Biogeographers have a not-so-secret love affair with archipelagos. Inarguably, islands are sexy. But, when a bunch of islands get together they become the pieces in an irresistible puzzle of “who lives where and why?”
Consider the facts: Islands are hard to get to; for land-dwelling plants and animals they are stepping stones of potential habitat amidst an endless sea of death. Therefore, islands close together (such as in an archipelago) should have the same plants and animals living on them, because the hardest part of setting up shop in a group of islands is traversing the distance from the mainland. However, contrary to expectation, islands in archipelagos often have different biotas and the two-hundred-year-old question is “why?”
You may have heard of Charles Darwin- his answer to the “why” for finches in the Galapagos was evolution by natural selection after a long trip from mainland South America. Someone you may not have heard of is Jared Diamond, but he also sparked a ferocious debate when he claimed that different bird species in the Bismarck Archipelago live on different islands because they compete with each other.
In 1975, Diamond noticed that certain pairs of bird species make a checkerboard pattern across the archipelago- the two species never live on the same island but do live on neighboring islands. He suggested that one explanation is that the species are so similar in the types of food or habitat that they use that they compete and one kicks the other off the island. Of course, there are lots of other reasons why two species don’t occur together on the same island: maybe the two are different and need different types of habitat, or maybe they live in different parts of the archipelago that are two difficult to travel between. A new study this month in the Journal of Biogeography revisits Diamond’s original bird data from the Bismarck Archipelago and looks more closely at whether his checkerboard patterns really do result from competition.
It’s time for some math. There were 154 bird species found across all the islands, which means that there are (154 x 153)/2 = 11, 781 possible pairs of bird species. The researchers found that 1,516 pairs of species followed a checkerboard pattern, but that only 27 of these were between closely related species that are likely to compete with each other. This number seems small relative to the total number of possible pairs; how do we know that this isn’t the number of checkerboard pairs that would happen just by chance? By using a null model, of course (see previous post), where a computer puts bird species on islands at random and then calculates the number of pairs of species that don’t occur together. This showed that for several types of birds, there were actually more checkerboard pairs than expected by chance- which means that competition could be the explanation. Or, it might not be.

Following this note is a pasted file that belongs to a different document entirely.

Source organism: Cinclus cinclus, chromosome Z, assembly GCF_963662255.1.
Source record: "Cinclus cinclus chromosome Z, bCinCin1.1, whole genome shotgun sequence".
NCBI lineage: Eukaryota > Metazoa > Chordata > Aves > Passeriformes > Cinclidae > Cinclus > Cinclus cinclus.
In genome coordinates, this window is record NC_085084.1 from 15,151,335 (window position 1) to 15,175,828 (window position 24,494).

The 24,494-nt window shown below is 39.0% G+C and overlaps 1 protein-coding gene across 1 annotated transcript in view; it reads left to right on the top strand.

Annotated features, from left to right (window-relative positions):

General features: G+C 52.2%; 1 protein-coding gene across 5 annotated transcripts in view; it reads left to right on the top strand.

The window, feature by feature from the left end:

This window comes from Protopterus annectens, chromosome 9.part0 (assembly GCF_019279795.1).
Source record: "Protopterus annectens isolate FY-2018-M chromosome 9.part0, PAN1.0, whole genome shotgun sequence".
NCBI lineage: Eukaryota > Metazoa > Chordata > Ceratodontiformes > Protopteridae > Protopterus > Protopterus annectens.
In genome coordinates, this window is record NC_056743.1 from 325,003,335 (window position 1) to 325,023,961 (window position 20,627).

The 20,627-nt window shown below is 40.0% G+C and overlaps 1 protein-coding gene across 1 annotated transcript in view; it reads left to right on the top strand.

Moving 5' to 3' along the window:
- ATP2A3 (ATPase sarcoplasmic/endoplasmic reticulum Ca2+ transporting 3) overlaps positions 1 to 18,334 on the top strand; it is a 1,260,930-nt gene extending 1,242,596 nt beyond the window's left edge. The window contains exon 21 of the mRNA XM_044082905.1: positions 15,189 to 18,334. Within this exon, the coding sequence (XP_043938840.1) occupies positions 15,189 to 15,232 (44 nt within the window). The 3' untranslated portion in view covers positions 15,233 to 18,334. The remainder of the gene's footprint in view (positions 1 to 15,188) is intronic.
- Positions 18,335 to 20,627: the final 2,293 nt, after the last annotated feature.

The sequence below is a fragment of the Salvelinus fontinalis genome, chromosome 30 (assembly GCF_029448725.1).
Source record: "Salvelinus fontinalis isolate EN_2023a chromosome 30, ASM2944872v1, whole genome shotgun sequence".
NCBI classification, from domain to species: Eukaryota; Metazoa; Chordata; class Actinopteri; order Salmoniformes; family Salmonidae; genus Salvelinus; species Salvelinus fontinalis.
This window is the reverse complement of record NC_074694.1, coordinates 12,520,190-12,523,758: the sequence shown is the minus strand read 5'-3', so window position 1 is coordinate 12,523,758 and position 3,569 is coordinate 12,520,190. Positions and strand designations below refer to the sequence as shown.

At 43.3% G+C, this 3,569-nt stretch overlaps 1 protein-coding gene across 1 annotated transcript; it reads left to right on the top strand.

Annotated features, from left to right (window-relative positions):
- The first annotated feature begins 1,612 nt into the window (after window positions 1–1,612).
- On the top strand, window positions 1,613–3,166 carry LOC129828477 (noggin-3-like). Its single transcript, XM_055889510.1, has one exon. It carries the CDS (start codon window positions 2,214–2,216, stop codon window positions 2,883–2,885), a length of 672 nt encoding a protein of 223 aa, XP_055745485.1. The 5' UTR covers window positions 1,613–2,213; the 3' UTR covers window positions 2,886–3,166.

When glaciers expanded and the sea-level dropped back in the Pleistocene, many of the Bismarck islands became connected by land, but there were still groups of islands that remained separate. In many of the checkerboard pairs of species, the species live in different parts of the archipelago that were separated by water during the Pleistocene- this shows that species may not live together because they have not been able to get to the same islands.
Another peculiar commonality of the 27 checkerboard pairs of closely related species is that in almost all cases one of the species lives only on small islands where there aren’t many other bird species. These ‘supertramps’, as Diamond called them, may be weak competitors that can only live in places not already usurped by other species. The prevalence of supertramps in pairs of species that form checkerboards means that, despite 35 year of controversy, competition may actually be a good explanation, at least in part, for why islands have different bird species. As for what’s responsible for the other (much larger) part, geography, evolution, and chance appear to be the major culprits.
You can find this article at:
Collins, M., Simberloff, D., & Connor, E. (2011). Binary matrices and checkerboard distributions of birds in the Bismarck Archipelago Journal of Biogeography, 38 (12), 2373-2383 DOI: 10.1111/j.1365-2699.2011.02506.x